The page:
In people over 65 years old, stopping smoking and managing depression were two of the most impactful ways to reduce the risk of dementia.
Addressing social isolation, especially if it causes one to feel lonely, is next on the list and is increasingly recognized as a key health and wellbeing risk factor overall.
Keeping physically active is such a key factor for so many conditions as we age, not only cognition. As a result, we need to work a bit harder each year on the cardio exercise as well as the strength-building and multicomponent type exercises.
Preventing and managing diabetes, a condition that impacts blood glucose, can have benefits for brain and body.
Reducing air pollution was the new addition to the risk factor list. It’s a tough one to address as an individual alone.
One wonders if we all, for example, walked or cycled more, chose healthy products made closer to home and with lower environmental impact, could we reduce our part in the air pollution while doing good things for ourselves?
Self-care and Support
All of these factors can be addressed through self-care and with the support of health professionals.
The sooner one starts, the more one can help protect cognitive health, but it’s never too late to make the right changes.
Addressing these factors at any stage of life can have positive impacts for health and wellbeing in general too.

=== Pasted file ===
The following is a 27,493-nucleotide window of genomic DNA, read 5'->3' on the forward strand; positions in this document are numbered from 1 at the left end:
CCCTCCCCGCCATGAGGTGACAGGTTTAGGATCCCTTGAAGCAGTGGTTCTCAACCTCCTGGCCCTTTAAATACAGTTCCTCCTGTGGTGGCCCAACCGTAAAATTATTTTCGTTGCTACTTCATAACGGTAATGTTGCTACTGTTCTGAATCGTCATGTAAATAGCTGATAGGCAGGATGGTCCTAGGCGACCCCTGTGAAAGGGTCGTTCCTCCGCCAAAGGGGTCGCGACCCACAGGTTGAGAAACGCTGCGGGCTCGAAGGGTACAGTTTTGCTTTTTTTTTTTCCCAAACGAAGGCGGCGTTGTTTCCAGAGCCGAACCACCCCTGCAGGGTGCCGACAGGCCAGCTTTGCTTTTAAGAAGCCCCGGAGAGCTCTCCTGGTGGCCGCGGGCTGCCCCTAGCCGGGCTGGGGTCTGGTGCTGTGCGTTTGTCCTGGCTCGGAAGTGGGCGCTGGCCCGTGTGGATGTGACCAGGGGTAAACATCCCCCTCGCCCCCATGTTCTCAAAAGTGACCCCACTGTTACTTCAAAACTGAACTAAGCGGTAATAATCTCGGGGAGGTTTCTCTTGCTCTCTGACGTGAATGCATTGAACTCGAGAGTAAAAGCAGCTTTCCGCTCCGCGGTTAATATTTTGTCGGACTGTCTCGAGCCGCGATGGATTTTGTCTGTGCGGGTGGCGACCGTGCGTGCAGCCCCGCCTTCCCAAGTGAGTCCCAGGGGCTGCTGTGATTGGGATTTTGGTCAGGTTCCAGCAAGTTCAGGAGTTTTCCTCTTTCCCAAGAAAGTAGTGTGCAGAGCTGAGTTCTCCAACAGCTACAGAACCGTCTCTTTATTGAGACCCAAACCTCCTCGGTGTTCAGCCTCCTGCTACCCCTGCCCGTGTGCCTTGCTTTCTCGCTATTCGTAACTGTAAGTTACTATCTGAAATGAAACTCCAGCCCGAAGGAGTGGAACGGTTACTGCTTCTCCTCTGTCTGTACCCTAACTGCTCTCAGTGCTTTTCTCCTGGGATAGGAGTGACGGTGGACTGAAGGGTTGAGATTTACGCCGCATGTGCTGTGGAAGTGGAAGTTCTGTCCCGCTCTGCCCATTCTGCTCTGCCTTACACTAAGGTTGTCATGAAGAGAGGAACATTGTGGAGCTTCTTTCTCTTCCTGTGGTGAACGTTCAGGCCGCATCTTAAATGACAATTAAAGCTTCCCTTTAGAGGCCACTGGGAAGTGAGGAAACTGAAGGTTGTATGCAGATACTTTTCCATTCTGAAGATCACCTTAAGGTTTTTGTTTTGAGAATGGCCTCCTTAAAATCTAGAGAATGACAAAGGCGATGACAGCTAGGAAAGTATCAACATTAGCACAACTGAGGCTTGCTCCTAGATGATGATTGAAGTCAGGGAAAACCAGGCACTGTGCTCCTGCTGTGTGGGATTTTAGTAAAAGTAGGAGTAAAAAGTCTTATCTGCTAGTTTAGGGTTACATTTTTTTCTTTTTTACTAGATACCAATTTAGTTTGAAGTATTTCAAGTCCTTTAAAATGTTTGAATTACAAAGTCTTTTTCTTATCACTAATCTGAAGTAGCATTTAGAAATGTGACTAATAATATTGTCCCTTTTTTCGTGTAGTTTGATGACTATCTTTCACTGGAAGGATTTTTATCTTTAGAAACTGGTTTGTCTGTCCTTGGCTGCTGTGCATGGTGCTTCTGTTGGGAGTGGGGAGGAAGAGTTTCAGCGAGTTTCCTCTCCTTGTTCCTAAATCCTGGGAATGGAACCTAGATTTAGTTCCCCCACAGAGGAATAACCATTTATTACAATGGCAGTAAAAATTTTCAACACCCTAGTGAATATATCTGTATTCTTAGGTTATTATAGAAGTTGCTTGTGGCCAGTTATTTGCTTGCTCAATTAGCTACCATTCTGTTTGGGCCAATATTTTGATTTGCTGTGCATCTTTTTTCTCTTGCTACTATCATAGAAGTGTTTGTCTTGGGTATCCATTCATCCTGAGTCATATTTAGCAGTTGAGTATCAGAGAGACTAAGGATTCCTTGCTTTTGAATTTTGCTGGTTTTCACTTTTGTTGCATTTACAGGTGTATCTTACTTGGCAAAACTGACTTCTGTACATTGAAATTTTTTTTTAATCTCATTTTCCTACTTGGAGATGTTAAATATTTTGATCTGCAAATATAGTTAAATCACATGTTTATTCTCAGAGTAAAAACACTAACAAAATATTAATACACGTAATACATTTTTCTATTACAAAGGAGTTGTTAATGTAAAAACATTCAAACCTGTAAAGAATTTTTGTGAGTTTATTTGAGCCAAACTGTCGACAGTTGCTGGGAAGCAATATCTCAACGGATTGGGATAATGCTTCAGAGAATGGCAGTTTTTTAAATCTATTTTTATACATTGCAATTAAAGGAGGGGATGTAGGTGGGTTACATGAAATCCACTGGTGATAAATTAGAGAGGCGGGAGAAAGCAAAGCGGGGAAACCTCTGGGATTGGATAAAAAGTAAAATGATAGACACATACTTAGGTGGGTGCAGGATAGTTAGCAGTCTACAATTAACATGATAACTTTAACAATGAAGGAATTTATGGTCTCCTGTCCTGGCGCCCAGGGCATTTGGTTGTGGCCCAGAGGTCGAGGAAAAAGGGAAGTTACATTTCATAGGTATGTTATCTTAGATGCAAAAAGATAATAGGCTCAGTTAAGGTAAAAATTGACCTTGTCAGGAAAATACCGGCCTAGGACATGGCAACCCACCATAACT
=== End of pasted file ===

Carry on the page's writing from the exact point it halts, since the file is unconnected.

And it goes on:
I think finding ways to socially connect with others not only can increase positive emotions but also reduces the risk of chronic health conditions when we can encourage and motivate each other. #doittogether
What else for Cognitive Health?
Two things I am surprised didn’t make it onto the Lancet risk factor list are lack of cognitively stimulating activities and management of stress.
I think that is because it is hard to quantify how much cognitive stimulation or stress management each person needs to prevent a specific condition like dementia.
However, the scientific evidence clearly points to benefits for cognition and preventing cognitive decline by doing intellectual, creative and enjoyable endeavours.
Before Goldster was founded, the team and I worked intensively on therapeutic activities for people living with dementia, published a number of papers on the topic and worked with an extensive network of experts in cognitive health.
In developing our systematic approach to dementia with our Structured Cognitive Intervention Pathway (you can read the paper here), we then recognised the importance of so many of the interventions for all older people, not just those who had started to develop memory concerns.(4)
This history is part of what fuels the development of our systematic approaches to healthy ageing and our latest framework the Systematic Wellness Intervention Pathway for Healthy Ageing.
With cognitive health at the heart of it all, we are delighted as a team to be able to bring so many options of therapeutic activities that can help prevent the impacts of ageing on our bodies, brains and minds. We can’t change the passage of time or our family history, but we can find ways to keep the brain and body activated for as long as possible, together.
Here's to us keeping cognitively healthy!